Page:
Many patients will experience nausea and vomiting associated with their migraines. The migraine itself may produce these feelings, and there are many other causes such as medication, fear, motion sickness, ear infection, the list goes on!
To explain what gives us these unpleasant symptoms, requires understanding this essential defense mechanism. In healthy people the brain is surrounded by a protective liquid called cerebrospinal fluid (CSF), it acts in multiple ways to protect the brain from harm. It provides mechanical protection, chemical protection, and helps eliminate harmful substances. Any significant changes to the CSF are very bad news, and its properties are tightly controlled.
The Chemoreceptor Trigger Zone (CTZ) is the part of the brain sensitive to chemical changes in the CSF. Its job is to spot problems and fire urgent messages to the Vomiting Center. This part of the brain is aptly named and is responsible for coordinating nausea (the feeling of being about to vomit) and vomiting (the physical action).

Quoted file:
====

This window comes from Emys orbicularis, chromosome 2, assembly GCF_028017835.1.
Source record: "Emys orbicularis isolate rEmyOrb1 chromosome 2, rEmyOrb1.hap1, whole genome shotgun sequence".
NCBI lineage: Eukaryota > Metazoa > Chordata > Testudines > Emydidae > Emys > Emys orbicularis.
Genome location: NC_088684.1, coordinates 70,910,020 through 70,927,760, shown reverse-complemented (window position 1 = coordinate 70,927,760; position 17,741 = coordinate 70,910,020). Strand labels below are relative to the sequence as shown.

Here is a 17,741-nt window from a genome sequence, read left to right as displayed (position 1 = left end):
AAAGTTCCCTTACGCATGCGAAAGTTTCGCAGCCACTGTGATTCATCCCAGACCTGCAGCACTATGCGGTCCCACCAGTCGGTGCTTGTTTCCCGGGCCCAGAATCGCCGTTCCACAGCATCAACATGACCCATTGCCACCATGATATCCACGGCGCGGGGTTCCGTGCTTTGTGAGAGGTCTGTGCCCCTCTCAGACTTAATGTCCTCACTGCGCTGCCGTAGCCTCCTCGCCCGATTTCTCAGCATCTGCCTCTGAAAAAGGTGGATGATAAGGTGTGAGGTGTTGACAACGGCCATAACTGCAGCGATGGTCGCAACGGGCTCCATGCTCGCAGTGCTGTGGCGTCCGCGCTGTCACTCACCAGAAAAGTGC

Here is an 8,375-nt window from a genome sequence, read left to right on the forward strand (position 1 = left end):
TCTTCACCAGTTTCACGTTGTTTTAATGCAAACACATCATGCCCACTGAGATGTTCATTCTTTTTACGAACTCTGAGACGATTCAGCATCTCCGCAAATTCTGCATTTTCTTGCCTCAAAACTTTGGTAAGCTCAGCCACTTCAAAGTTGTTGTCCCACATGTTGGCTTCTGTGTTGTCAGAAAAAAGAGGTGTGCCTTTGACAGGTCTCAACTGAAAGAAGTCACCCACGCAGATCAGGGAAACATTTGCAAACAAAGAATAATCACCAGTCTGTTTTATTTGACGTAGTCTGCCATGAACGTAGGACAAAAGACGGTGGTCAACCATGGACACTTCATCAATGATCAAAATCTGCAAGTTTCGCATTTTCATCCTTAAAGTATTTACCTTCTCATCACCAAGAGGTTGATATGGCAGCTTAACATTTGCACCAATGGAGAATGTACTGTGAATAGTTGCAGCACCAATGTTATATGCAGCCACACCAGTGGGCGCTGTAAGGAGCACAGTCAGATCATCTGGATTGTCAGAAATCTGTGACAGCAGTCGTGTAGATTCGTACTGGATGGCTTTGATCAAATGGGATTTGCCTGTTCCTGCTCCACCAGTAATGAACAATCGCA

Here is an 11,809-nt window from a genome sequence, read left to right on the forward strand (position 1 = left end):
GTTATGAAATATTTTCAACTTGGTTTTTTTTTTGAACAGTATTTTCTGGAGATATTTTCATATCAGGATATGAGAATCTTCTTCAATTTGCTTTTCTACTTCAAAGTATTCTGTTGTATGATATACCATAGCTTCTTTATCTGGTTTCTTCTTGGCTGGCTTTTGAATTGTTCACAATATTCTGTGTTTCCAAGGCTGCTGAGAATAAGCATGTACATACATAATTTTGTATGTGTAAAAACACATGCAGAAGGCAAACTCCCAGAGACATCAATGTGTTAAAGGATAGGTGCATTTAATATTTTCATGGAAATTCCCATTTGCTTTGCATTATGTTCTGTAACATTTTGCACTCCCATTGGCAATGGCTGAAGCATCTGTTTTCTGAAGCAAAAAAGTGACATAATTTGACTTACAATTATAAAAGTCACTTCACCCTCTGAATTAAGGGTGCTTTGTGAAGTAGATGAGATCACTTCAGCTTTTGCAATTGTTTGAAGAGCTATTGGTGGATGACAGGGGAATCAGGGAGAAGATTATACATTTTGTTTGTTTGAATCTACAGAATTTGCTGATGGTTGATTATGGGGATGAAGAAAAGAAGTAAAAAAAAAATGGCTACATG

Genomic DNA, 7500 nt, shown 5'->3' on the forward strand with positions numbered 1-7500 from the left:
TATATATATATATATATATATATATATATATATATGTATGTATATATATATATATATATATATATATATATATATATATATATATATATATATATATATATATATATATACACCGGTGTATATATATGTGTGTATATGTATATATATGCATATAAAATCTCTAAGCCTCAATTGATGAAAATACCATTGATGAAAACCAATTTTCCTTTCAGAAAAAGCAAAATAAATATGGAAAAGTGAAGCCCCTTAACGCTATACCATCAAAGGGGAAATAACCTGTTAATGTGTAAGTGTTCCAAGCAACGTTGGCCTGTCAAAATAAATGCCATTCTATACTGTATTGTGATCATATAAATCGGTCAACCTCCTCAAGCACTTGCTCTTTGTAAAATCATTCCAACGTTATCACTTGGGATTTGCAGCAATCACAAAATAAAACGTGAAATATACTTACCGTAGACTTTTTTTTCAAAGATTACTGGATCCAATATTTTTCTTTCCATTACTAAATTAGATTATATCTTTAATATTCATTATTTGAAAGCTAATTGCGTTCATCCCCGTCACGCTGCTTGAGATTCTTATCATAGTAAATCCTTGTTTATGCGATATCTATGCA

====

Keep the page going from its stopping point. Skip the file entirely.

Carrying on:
The balance mechanisms in the ears, pain sensors in the body, our higher functioning and thinking centers in the brain, and other parts of our nervous system all send messages to the Vomiting Center. It is an important protective mechanism that makes us stop whatever we are doing! Unfortunately this mechanism often kicks into action when we are not in imminent danger.
Anti-sickness medications (also known as antiemetic medications), act upon the Vomiting Center, the Chemoreceptor Trigger Zone, or sensors elsewhere in the body that contribute to nausea and vomiting. Metoclopramide blocks sensors in the CTZ called dopamine receptors, and other sensors in the brain, gut and peripheries called Serotonin (5-HT3) receptors. It also acts to speed up the emptying of the stomach, and is hence called a prokinetic medication.
The combination of blocking these receptors, and accelerating stomach emptying reduces the likelihood of vomiting, and thereby relieves symptoms.